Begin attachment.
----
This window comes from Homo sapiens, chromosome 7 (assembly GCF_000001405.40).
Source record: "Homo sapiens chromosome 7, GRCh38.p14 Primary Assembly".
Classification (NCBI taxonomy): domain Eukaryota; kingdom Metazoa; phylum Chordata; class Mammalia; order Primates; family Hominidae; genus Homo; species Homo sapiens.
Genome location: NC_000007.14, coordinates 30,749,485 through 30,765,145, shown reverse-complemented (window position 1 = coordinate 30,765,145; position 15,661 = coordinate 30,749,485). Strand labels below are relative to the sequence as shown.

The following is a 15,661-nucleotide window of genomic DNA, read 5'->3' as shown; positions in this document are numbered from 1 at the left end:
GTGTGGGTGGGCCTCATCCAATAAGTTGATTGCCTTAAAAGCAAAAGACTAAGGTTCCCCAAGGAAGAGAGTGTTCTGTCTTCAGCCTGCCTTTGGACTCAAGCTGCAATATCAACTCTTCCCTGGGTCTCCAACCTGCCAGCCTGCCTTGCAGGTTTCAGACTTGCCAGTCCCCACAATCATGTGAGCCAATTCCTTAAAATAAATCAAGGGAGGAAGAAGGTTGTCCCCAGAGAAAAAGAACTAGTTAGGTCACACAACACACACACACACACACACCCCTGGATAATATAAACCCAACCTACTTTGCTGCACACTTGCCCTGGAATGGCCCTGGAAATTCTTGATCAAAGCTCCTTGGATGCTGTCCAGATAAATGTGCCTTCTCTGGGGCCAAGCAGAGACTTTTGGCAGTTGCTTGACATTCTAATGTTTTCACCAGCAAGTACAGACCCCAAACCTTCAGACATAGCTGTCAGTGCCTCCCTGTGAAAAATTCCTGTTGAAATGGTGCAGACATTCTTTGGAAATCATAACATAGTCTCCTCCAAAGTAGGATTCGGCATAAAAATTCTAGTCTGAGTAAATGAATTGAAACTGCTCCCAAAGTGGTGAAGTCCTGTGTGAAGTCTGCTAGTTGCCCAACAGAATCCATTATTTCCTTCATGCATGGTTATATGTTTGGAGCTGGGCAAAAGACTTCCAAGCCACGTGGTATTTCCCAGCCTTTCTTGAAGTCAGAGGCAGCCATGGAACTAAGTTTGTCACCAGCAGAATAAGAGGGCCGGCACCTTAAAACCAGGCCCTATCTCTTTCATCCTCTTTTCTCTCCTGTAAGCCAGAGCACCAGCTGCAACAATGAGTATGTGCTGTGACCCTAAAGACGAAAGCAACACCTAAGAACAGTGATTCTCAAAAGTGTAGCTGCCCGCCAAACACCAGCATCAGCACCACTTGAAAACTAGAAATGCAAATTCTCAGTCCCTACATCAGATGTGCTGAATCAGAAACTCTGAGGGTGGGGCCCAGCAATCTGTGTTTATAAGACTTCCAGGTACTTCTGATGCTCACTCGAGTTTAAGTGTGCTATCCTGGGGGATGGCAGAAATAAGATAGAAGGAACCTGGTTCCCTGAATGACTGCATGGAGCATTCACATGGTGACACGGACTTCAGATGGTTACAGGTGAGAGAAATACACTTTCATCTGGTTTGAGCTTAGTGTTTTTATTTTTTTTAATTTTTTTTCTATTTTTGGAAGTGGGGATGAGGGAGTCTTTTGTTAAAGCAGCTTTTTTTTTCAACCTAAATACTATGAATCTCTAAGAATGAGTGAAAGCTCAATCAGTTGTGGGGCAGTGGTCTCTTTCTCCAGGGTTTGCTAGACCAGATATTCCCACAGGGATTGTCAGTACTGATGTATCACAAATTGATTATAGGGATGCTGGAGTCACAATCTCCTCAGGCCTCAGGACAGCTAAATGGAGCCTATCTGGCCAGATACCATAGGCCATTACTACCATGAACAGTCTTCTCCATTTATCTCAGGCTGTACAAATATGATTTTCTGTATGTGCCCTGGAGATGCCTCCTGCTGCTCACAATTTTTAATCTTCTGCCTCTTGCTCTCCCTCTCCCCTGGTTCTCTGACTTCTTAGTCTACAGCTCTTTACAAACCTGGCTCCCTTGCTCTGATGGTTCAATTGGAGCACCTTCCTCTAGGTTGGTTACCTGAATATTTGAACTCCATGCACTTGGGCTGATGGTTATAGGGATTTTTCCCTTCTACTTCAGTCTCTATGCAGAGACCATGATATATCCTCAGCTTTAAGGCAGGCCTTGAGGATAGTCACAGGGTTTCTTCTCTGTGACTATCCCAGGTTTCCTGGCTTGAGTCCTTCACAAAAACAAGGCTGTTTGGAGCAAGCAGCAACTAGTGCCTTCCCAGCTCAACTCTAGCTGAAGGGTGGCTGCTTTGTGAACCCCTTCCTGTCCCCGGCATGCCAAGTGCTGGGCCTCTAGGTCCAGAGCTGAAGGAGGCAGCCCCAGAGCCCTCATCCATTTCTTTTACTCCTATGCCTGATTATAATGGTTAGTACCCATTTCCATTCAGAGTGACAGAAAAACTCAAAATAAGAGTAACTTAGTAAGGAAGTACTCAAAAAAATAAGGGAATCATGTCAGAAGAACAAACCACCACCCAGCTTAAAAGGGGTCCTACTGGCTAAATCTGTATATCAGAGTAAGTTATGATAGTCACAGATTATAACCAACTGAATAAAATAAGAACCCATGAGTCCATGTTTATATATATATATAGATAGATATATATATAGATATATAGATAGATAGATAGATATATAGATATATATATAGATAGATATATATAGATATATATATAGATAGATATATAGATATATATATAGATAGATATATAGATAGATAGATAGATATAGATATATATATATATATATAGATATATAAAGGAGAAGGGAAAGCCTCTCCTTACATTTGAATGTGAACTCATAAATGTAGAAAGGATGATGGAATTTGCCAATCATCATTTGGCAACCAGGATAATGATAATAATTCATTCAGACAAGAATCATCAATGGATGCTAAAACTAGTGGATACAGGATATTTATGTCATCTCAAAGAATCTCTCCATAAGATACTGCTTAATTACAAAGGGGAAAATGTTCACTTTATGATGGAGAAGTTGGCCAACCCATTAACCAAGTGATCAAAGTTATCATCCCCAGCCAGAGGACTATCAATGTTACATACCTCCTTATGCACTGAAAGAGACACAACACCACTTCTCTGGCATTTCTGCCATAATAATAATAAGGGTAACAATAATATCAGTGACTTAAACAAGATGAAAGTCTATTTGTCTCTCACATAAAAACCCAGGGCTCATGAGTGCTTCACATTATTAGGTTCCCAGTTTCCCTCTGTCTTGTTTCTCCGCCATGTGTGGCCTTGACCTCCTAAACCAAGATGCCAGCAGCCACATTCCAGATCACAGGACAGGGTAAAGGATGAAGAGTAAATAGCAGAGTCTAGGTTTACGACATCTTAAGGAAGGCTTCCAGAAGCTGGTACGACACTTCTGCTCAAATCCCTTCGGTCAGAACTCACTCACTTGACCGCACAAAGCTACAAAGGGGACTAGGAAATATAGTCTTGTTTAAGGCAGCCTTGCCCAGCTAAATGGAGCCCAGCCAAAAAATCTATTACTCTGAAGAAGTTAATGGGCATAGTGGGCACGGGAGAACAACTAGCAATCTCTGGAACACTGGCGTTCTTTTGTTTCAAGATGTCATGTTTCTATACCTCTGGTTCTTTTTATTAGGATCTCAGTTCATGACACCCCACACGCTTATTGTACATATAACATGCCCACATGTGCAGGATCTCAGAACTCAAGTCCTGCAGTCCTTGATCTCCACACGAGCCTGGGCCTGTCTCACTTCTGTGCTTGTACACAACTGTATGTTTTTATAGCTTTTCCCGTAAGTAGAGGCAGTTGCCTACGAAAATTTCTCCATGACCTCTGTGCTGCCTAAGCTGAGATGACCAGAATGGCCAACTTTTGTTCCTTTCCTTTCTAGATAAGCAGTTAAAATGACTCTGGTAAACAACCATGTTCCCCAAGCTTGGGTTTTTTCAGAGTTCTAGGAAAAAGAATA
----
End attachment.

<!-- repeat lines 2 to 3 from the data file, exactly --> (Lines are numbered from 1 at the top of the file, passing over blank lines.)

Source record: "Homo sapiens chromosome 7, GRCh38.p14 Primary Assembly".
Classification (NCBI taxonomy): domain Eukaryota; kingdom Metazoa; phylum Chordata; class Mammalia; order Primates; family Hominidae; genus Homo; species Homo sapiens.